The impacts of a crisis are never gender-neutral. Learn about the gendered impacts of COVID-19 and how you can support women and girls around the world during the pandemic.
1. Women are on the front lines of recovery.
Did you know that 70% of the global health and social care workforce are women? Since the onset of COVID-19, women around the world have risked their lives to treat coronavirus patients—and they are infected with COVID-19 at a rate three times higher than their male counterparts. Despite representing 70% of the global healthcare workforce, women continue to earn 28% less than men in the sector.
Essential frontline workers, including nursing assistants, home health aides, and grocery store employees, are disproportionately women of color. Inadequate support for essential frontline workers left them with limited options to protect both their health and economic security.
Source: World Health Organization + UN Women
2. Black women are 4.3 times more likely than white women to die from COVID-19 in the UK.
The outbreak of chaos in some of the most advanced healthcare systems shocked the world last spring. But how did existing inequalities within healthcare systems affect how COVID-19 disproportionately harmed certain communities? Recent evidence suggests that sex, race, and ethnicity all contribute to an individual’s risk of infection and their likelihood of death.
Despite making up just under 14% of the U.S. population, Black people account for about 25% of all people hospitalized with COVID-19 and are four times more likely to die from the disease than white individuals. Many health experts pointed out that nearly 50,000 African American women die from cardiovascular disease every year, one of the major risk factors associated with developing severe COVID-19. Heart disease is linked to many factors that place greater stress on Black women, including the effects of disparities in education, income, and housing.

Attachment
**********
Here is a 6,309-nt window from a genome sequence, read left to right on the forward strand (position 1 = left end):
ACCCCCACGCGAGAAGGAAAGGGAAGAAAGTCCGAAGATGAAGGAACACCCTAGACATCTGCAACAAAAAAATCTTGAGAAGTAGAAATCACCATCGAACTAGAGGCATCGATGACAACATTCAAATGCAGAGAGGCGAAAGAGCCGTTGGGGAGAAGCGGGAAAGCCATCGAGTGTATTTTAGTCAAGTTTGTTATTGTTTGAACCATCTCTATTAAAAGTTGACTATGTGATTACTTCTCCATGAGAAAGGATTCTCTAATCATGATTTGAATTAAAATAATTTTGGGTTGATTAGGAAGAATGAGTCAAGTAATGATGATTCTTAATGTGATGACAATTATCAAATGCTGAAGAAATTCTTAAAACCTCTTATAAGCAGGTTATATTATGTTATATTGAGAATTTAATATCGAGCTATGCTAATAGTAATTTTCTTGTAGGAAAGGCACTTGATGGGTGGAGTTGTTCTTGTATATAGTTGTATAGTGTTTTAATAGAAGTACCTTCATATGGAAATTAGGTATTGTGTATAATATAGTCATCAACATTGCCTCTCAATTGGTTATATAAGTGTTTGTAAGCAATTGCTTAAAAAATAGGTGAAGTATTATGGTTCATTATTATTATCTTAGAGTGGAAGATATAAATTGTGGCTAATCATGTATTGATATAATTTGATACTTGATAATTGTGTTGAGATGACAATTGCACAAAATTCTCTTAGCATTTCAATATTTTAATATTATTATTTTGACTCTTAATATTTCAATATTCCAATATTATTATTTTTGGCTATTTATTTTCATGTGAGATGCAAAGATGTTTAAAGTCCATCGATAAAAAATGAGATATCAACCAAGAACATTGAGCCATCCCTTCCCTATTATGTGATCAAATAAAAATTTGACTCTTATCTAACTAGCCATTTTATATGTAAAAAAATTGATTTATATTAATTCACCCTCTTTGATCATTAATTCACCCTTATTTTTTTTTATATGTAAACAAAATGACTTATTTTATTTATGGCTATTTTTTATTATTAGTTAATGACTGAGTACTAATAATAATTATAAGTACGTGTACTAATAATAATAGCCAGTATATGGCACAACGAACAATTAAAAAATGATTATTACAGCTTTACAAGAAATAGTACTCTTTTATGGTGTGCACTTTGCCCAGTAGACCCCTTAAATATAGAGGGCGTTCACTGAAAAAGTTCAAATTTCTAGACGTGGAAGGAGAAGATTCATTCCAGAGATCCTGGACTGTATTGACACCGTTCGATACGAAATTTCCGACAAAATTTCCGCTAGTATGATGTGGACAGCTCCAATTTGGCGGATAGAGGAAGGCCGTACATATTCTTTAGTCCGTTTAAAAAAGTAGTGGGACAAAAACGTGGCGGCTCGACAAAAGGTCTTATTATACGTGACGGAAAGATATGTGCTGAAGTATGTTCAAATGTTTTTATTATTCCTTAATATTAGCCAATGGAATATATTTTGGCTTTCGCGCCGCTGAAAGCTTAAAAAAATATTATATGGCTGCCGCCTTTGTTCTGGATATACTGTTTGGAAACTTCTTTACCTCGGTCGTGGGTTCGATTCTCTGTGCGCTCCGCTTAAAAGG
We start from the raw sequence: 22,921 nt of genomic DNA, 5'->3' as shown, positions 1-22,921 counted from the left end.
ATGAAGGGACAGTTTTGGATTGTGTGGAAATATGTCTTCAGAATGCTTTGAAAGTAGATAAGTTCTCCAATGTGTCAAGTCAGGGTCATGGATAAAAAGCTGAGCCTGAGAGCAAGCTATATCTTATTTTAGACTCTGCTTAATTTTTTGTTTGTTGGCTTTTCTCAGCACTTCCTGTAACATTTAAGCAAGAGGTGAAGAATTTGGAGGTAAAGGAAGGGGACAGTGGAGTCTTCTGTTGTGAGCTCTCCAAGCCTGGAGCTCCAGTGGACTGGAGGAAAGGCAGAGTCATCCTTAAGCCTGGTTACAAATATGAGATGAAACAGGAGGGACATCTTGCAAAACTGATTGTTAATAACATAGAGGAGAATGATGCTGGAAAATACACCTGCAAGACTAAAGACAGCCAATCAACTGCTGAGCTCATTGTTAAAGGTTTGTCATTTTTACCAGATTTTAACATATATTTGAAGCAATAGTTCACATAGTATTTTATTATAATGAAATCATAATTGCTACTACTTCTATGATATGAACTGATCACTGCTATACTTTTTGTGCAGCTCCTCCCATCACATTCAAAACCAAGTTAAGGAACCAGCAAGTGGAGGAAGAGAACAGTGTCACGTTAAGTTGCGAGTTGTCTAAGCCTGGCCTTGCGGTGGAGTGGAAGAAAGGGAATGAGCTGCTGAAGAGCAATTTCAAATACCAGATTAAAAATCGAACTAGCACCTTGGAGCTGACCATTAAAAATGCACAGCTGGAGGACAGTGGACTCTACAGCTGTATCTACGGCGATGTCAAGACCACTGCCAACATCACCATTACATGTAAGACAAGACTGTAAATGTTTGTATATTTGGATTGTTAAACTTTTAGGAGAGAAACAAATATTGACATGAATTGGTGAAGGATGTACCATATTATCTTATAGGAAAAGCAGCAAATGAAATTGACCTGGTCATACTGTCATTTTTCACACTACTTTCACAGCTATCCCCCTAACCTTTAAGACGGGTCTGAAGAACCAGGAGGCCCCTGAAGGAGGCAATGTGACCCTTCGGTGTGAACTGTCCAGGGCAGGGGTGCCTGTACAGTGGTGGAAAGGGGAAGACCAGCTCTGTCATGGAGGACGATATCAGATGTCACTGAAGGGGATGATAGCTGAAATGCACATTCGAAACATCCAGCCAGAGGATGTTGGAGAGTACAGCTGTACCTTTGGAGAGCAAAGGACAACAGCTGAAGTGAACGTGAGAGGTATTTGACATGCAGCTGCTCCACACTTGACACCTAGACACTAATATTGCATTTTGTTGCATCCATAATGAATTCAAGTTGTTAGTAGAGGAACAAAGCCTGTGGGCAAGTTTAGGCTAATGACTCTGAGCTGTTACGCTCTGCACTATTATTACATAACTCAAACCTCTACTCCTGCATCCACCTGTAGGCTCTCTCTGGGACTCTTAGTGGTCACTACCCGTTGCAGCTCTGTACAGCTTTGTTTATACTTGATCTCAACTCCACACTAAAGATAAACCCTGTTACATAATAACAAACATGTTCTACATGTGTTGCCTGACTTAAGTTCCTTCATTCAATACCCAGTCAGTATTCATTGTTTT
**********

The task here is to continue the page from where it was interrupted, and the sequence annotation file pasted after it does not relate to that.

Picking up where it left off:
Source: UN Women + American Heart Association
3. Women are struggling to access vital resources.
In 2017, 810 women died from preventable causes related to pregnancy every single day. And Black women die from pregnancy-related causes three to four times more often than white women in the United States.It’s even harder for women to access quality gynecological and obstetric care during the pandemic, leading some experts to estimate that an additional 56,700 maternal deaths have occurred since the pandemic began. In Asia and the Pacific, 60% of women report facing more barriers to seeing a doctor now.
The deprioritization of female health services during the pandemic might also be reflected in some countries’ COVID-19 responses. In Afghanistan, Chad, Pakistan, Somalia, and Yemen, women account for less than 30% of COVID-19 infections. Globally, that number is about 51%. The assumption is not that women are being infected less in these countries, but rather, that women are being excluded from COVID-19 testing and treatment.
Source: World Health Organization + UN Women + The New Humanitarian
4. The pandemic sheds light on women’s economic precarity in the informal market.
Although working from home became the new normal for millions, not everyone could easily transfer their work online and keep earning a steady income. Estimates suggest that workers in the informal economy lost as much as 60% of their income during the first month of the pandemic. About 740 million women work in the informal economy, meaning women are overrepresented in the informal economy in many countries, including the majority of countries in Africa and Southern Asia. In sub-Saharan Africa, three out of four workers in the informal economy, excluding agriculture, are women.
The U.S. economy lost 140,000 jobs in December—and women accounted for all of them. How is that possible? Women lost 156,000 jobs while men gained 16,000. When race and ethnicity are taken into account, the disparity deepens. Black and Latina women work in some of the pandemic’s hardest-hit sectors, often in roles that lack paid sick leave and remote work options. As schools and daycares closed, many women had no choice but to leave the workforce to take care of their children or other relatives.
Source: UN Women + International Labour Organization
To help women who recently lost their jobs due to the pandemic, nonprofit organizations like Sheepcare Community Centre in Kenya are offering ways to find new livelihoods through projects such as crocheting.
“It’s so saddening we’re in this situation, but sometimes problems are the mother of invention.” — Luke, Project Leader of Sheepcare Community Centre
5. Women’s unpaid workloads have intensified.